RTG Lecture Abstracts

Wilderich Tuschmann: Moduli spaces of Riemannian metrics.
Consider a smooth manifold with a Riemannian metric satisfying some sort of curvature or other geometric constraint like, for example, positive scalar curvature, nonnegative Ricci or negative sectional curvature, being Einstein, Kähler, Sasaki, etc. A natural question to ponder is then what the space of all such metrics does look like. Moreover, one can also pose this question for corresponding moduli spaces of metrics, i.e., quotients of the former by (suitable subgroups of) the diffeomorphism group of the manifold, acting by pulling back metrics.
These spaces are customarily equipped with the topology of smooth convergence on compact subsets and the quotient topology, respectively, and their topological properties then provide the right means to measure 'how many' different metrics and geometries the given manifold actually does exhibit; but one can topologize and view those also in very different manners.
The study of spaces of metrics and their moduli has been a topic of interest for differential geometers, global and geometric analysts and topologists alike, and in the course I will introduce to and survey main results and open questions in the field with a focus on nonnegative Ricci or sectional curvature as well as other lower curvature bounds on closed and open manifolds, and, in particular, also discuss broader nontraditional approaches from metric geometry and analysis to these objects and topics.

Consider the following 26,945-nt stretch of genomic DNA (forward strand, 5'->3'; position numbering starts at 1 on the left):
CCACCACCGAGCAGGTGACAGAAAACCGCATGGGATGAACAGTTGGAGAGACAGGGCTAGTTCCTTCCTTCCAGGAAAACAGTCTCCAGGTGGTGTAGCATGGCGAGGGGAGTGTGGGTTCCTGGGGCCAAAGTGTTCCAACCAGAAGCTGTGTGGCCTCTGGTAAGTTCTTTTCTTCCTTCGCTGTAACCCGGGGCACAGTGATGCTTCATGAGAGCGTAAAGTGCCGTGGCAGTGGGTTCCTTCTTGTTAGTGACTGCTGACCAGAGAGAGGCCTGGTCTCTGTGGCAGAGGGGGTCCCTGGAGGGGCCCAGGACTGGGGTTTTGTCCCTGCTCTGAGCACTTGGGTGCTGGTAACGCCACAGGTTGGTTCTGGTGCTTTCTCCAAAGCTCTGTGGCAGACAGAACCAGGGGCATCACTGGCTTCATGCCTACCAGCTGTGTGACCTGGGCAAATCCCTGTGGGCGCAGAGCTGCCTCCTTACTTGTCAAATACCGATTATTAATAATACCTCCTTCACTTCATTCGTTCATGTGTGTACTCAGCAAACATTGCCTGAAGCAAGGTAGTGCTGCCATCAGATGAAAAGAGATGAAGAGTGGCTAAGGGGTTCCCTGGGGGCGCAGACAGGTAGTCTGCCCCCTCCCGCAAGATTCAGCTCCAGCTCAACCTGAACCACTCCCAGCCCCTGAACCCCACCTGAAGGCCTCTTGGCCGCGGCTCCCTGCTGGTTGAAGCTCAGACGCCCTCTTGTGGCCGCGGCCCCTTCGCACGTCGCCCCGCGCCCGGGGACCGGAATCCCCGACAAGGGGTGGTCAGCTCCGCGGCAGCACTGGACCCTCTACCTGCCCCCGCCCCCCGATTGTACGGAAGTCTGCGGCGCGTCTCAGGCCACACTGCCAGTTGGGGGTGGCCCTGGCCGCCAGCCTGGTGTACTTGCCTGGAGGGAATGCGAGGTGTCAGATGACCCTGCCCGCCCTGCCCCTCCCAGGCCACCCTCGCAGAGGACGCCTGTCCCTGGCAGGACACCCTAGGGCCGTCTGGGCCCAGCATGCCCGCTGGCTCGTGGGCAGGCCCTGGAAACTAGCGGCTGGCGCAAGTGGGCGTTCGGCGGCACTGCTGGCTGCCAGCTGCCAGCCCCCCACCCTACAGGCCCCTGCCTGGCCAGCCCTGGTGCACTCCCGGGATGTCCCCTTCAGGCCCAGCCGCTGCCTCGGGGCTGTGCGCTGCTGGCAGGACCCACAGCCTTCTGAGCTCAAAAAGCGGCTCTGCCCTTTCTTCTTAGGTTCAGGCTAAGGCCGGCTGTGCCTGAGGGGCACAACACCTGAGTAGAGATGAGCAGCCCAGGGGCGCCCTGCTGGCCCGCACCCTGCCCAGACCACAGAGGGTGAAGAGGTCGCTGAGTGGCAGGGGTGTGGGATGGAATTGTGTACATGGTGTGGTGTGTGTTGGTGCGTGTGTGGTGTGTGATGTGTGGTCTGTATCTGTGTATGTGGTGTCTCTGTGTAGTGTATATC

Ana Chavez Caliz: A glimpse to Projective GeometryIn his book "Projective Geometry", Harold Coxeter introduces projective geometry by stating:
"Is it possible to develop a geometry having no circles, no distances, no angles, no intermediacy (or 'betweenness'), and no parallelism? Surprisingly, the answer is Yes; what remains is projective geometry: a beautiful and intricate system of propositions, simpler than Euclid's, but not too simple to be interesting."
And, in words of Arthur Cayley,
"Metrical geometry is thus part of descriptive geometry, and descriptive geometry is all geometry."
Thus, working with geometrical objects in the frame of Projective geometry allows us to see beyond angles and distances and explore the most fundamental geometric structures and incidence relations.
We plan to go over some basic definitions on projective geometry, and show how affine geometry fits in this geometrical model. We will talk about Configuration theorems, and some geometric spaces (like spaces of lines, polygons, to mention a few) that have a natural projective structure.